The first thing I noticed is how Oladipo is up in Dawson’s personal space. He’s an aggressive defender that has the skillset to seldom get burned by that style. With good lateral movement and a 6′ 9 1/4″ wingspan, Victor is a great on-ball defender and can handle covering point guards. Here, Dawson, who has two inches on Oladipo, tries to back down on the perimeter.
Dawson spins and puts the ball on the deck to make a move to his left, but Oladipo picks his pocket with those long arms and forces the turnover.
The light tap sends the ball behind Dawson and starts a breakaway for Oladipo.
Oladipo is lightning quick in the open court, and a good percentage of his points come in the open floor. He has a good enough handle to push the ball up the court, and he can finish with authority at the rim.
Next, we find Oladipo guarding MSU guard Gary Harris on the right wing. As Spartan point Keith Appling starts to drive from the top of the key, Oladipo
Oladipo gets his hand on the kickout pass from Appling by pestering the driving Appling and then jumping back into position to prevent the pass. Mike Brown’s defense is built on great helpside defense, and Oladipo has that ability to roam and create turnovers.
Again, Oladipo does a great job knocking the ball out to where he has the advantage to gain possession. As Harris overpursues the ball, Oladipo is cleared for take off once more.
And nobody is catching Oladipo in the open court.
Now, we see Oladipo start on the left wing against Harris as he avoids a screen down from Adreian Payne. Oladipo’s awareness on this end of the floor is off the charts, always one step ahead of what the offense is doing in the pick and roll game, back screens, etc.
Appling is just barely across halfcourt when he zips a pass over to the left wing and Harris. This was far from a lazy pass, but that’s a lot of court between Appling and Harris, and Oladipo makes them pay.
The ball gets to Harris but it hits the floor and Oladipo digs it out and gains possession. This guy is a 50-50 ball warrior, and it’s far from a coin flip when he’s in on the scrum.
Oladipo starts the fastbreak, something he did more frequently than IU’s point guard Jordan Hulls in the games I watched them play. With a 5-on-3 break, Oladipo doesn’t force the issue himself, instead making a great pass to Will Sheehey on the left. Sheehey has a great angle to shoot or attack the hoop.
Sheehey chooses to shoot about a 12-footer, which he misses, but Oladipo uses those springs in his feet to grab the offensive rebound and keep the IU possession alive. Oladipo had a very nice offensive rebound percentage for a 2/3 playing with big man Cody Zeller at 11.8%, which put him in the top 150 in the nation.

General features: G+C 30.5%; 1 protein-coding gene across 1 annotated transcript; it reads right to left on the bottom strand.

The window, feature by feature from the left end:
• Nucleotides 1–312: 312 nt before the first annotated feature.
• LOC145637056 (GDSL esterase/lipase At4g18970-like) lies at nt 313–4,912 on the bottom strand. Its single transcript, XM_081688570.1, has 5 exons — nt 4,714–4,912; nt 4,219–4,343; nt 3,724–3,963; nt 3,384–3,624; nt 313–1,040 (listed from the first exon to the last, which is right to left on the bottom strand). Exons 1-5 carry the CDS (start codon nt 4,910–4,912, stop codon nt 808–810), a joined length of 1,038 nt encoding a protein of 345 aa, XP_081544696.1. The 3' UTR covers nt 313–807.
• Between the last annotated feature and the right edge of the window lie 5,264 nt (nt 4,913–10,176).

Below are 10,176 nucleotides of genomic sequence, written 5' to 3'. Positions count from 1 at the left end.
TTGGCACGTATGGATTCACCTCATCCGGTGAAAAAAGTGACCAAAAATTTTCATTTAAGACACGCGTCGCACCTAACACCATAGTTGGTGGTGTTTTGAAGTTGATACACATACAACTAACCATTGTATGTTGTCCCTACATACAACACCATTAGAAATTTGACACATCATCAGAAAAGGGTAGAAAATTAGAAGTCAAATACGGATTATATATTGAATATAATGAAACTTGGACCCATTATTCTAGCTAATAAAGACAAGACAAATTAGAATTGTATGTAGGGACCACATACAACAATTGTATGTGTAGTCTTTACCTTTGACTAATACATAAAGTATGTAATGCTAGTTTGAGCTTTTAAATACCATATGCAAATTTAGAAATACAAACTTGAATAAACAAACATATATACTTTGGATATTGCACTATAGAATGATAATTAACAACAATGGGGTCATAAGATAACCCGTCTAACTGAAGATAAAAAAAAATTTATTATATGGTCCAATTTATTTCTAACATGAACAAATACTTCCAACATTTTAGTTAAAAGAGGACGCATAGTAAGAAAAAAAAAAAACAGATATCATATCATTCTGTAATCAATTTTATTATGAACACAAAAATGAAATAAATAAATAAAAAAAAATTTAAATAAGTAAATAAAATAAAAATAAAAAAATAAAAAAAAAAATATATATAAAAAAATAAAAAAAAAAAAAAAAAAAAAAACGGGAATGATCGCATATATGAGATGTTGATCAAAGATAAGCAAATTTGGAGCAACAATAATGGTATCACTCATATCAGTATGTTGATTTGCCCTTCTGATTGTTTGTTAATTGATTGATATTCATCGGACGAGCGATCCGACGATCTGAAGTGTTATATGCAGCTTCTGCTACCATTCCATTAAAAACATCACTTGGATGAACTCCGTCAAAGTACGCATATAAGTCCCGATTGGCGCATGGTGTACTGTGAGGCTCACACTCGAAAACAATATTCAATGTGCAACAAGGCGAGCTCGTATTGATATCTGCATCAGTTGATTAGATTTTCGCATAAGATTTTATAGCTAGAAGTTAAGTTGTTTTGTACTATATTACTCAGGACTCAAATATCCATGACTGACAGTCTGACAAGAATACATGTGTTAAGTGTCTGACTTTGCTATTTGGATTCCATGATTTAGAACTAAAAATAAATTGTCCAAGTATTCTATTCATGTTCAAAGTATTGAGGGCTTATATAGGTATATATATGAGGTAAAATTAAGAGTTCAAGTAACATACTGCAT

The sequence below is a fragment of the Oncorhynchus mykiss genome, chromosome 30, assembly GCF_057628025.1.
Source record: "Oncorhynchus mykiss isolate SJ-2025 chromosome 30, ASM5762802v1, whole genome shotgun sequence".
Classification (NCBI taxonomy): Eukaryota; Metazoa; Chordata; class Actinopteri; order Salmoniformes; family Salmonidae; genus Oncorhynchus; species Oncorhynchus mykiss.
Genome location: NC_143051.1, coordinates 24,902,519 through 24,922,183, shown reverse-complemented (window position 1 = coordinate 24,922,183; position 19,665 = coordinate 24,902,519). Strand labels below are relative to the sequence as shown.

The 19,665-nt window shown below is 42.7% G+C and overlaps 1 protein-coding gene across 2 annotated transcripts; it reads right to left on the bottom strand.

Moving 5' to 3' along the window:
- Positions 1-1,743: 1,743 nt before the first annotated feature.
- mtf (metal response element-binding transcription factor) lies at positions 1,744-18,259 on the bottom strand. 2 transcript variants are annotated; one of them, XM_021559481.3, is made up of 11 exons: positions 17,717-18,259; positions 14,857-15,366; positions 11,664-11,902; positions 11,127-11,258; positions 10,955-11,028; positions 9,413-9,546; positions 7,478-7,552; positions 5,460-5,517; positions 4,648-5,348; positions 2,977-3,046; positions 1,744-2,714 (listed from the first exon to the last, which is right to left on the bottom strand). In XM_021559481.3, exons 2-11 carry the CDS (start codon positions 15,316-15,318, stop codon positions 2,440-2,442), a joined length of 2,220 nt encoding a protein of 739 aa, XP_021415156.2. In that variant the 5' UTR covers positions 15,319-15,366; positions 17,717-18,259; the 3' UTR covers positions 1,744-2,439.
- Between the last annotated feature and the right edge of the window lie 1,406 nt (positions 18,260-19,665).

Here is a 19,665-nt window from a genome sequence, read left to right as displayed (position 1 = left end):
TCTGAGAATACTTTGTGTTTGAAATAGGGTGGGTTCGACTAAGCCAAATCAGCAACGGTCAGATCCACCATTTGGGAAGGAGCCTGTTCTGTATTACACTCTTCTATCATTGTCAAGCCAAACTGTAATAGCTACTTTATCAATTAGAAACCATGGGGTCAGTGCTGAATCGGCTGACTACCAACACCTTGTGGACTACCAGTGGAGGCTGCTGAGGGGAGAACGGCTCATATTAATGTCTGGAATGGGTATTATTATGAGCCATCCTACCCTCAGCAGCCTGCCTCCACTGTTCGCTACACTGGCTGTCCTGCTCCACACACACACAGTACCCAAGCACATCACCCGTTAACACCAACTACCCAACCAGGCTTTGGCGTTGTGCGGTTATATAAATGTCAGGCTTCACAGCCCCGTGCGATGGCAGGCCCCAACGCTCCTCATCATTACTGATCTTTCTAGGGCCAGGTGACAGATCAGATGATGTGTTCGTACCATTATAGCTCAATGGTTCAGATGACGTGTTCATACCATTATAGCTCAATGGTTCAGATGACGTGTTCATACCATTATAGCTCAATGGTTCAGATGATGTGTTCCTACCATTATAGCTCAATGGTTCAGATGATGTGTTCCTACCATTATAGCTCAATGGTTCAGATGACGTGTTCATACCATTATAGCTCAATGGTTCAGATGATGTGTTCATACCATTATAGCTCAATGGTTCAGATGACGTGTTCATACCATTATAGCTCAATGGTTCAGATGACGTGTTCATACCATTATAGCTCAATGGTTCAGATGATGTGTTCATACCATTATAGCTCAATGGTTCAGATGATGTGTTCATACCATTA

Again, we see the Spartans underestimate Oladipo’s ability to track down a long pass. Victor goes high over the screen set by Derrick Nix and is in great position on Harris.
Victor snatches this one Alonzo Gee style on the run and is off down the court for yet another fastbreak opportunity. Can you imagine an open floor five-man lineup of Kyrie, Dion, Oladipo, Tristan, and Andy? Wow, that is some serious quickness and athleticism.
Oladipo gives it up to Yogi Ferrell who finishes with a layup.
Oladipo is that classic pesky guy you just hate when you’re playing against him. His hustle is infectious, and his motor is relentless. Here, we see him pick off a lazy pass back from Payne off a defensive rebound.
As the offense sets up, the ball gets swung to Oladipo in the corner. Oladipo goes right to the basket and gets fouled while going up and under on the other side of the rim.
Oladipo got to the line about four times a game in his junior season, and he shot at a solid and respectable if not flattering 75%.
Oladipo had 6 steals in all in this game, along with a couple of other deflections and helpside defensive decisions that led to more MSU turnovers. The Spartans had 19 total turnovers in this game.
Now, we transition to some tremendous blocked shots from Oladipo. The first comes on a Nix move in the paint. Nix goes left, leaving Cody Zeller in a less than ideal guarding position. Oladipo leaves his man out on the wing and makes his move.
Like we’ve seen with the better shot blockers I’ve chronicled already in Noel and Len, the key to being a good shot blocker is having the hops and at the same time being able to keep your body away from the offensive player as you make the block. The Hoosier forward does just that here, slamming it off the backboard as IU recovers and pushes the ball up the court again.
In a Michigan State transition opportunity, Travis Trice gets by his man and is heading for the hoop. Again, Oladipo leaves Harris alone on the right wing to get in on the play.